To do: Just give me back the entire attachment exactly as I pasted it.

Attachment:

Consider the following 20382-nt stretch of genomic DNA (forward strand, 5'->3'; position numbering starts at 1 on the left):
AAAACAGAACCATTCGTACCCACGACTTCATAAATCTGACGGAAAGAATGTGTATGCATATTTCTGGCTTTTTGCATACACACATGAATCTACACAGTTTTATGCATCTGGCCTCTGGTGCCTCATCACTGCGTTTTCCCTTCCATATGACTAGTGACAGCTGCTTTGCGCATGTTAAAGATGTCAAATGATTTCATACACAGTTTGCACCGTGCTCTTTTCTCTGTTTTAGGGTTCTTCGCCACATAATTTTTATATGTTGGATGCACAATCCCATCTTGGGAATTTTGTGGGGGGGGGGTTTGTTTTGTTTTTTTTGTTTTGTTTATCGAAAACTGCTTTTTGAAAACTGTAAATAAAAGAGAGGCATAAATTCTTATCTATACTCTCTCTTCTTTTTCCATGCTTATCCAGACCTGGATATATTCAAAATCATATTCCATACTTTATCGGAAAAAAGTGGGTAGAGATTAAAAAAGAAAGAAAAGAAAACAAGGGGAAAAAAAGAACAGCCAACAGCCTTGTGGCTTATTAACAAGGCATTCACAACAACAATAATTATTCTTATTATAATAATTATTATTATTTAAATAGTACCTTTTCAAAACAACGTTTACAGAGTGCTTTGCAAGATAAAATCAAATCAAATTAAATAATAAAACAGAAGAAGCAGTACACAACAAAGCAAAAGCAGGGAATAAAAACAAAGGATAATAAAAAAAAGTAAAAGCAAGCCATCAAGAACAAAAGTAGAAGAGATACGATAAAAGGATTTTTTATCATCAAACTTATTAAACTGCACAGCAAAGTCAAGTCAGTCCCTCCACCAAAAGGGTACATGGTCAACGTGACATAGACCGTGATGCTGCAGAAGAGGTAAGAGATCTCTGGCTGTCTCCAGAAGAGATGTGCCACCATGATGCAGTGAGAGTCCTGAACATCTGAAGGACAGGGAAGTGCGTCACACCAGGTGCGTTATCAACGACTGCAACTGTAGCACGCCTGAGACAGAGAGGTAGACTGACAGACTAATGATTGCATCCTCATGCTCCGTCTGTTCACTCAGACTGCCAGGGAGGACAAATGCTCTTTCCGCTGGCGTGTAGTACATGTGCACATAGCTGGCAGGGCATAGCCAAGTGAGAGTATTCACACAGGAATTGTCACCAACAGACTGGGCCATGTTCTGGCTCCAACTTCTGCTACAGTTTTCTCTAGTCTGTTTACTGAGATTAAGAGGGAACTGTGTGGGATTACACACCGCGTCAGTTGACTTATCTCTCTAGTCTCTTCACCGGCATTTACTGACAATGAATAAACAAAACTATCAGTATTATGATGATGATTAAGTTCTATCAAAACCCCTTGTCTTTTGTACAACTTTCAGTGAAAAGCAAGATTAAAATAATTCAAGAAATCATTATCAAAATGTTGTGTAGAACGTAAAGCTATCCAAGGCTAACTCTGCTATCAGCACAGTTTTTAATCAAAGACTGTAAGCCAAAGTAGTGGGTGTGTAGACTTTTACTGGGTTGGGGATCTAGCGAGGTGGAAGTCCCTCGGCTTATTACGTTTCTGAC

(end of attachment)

Consider the following 20382-nt stretch of genomic DNA (forward strand, 5'->3'; position numbering starts at 1 on the left):
AAAACAGAACCATTCGTACCCACGACTTCATAAATCTGACGGAAAGAATGTGTATGCATATTTCTGGCTTTTTGCATACACACATGAATCTACACAGTTTTATGCATCTGGCCTCTGGTGCCTCATCACTGCGTTTTCCCTTCCATATGACTAGTGACAGCTGCTTTGCGCATGTTAAAGATGTCAAATGATTTCATACACAGTTTGCACCGTGCTCTTTTCTCTGTTTTAGGGTTCTTCGCCACATAATTTTTATATGTTGGATGCACAATCCCATCTTGGGAATTTTGTGGGGGGGGGGTTTGTTTTGTTTTTTTTGTTTTGTTTATCGAAAACTGCTTTTTGAAAACTGTAAATAAAAGAGAGGCATAAATTCTTATCTATACTCTCTCTTCTTTTTCCATGCTTATCCAGACCTGGATATATTCAAAATCATATTCCATACTTTATCGGAAAAAAGTGGGTAGAGATTAAAAAAGAAAGAAAAGAAAACAAGGGGAAAAAAAGAACAGCCAACAGCCTTGTGGCTTATTAACAAGGCATTCACAACAACAATAATTATTCTTATTATAATAATTATTATTATTTAAATAGTACCTTTTCAAAACAACGTTTACAGAGTGCTTTGCAAGATAAAATCAAATCAAATTAAATAATAAAACAGAAGAAGCAGTACACAACAAAGCAAAAGCAGGGAATAAAAACAAAGGATAATAAAAAAAAGTAAAAGCAAGCCATCAAGAACAAAAGTAGAAGAGATACGATAAAAGGATTTTTTATCATCAAACTTATTAAACTGCACAGCAAAGTCAAGTCAGTCCCTCCACCAAAAGGGTACATGGTCAACGTGACATAGACCGTGATGCTGCAGAAGAGGTAAGAGATCTCTGGCTGTCTCCAGAAGAGATGTGCCACCATGATGCAGTGAGAGTCCTGAACATCTGAAGGACAGGGAAGTGCGTCACACCAGGTGCGTTATCAACGACTGCAACTGTAGCACGCCTGAGACAGAGAGGTAGACTGACAGACTAATGATTGCATCCTCATGCTCCGTCTGTTCACTCAGACTGCCAGGGAGGACAAATGCTCTTTCCGCTGGCGTGTAGTACATGTGCACATAGCTGGCAGGGCATAGCCAAGTGAGAGTATTCACACAGGAATTGTCACCAACAGACTGGGCCATGTTCTGGCTCCAACTTCTGCTACAGTTTTCTCTAGTCTGTTTACTGAGATTAAGAGGGAACTGTGTGGGATTACACACCGCGTCAGTTGACTTATCTCTCTAGTCTCTTCACCGGCATTTACTGACAATGAATAAACAAAACTATCAGTATTATGATGATGATTAAGTTCTATCAAAACCCCTTGTCTTTTGTACAACTTTCAGTGAAAAGCAAGATTAAAATAATTCAAGAAATCATTATCAAAATGTTGTGTAGAACGTAAAGCTATCCAAGGCTAACTCTGCTATCAGCACAGTTTTTAATCAAAGACTGTAAGCCAAAGTAGTGGGTGTGTAGACTTTTACTGGGTTGGGGATCTAGCGAGGTGGAAGTCCCTCGGCTTATTACGTTTCTGAC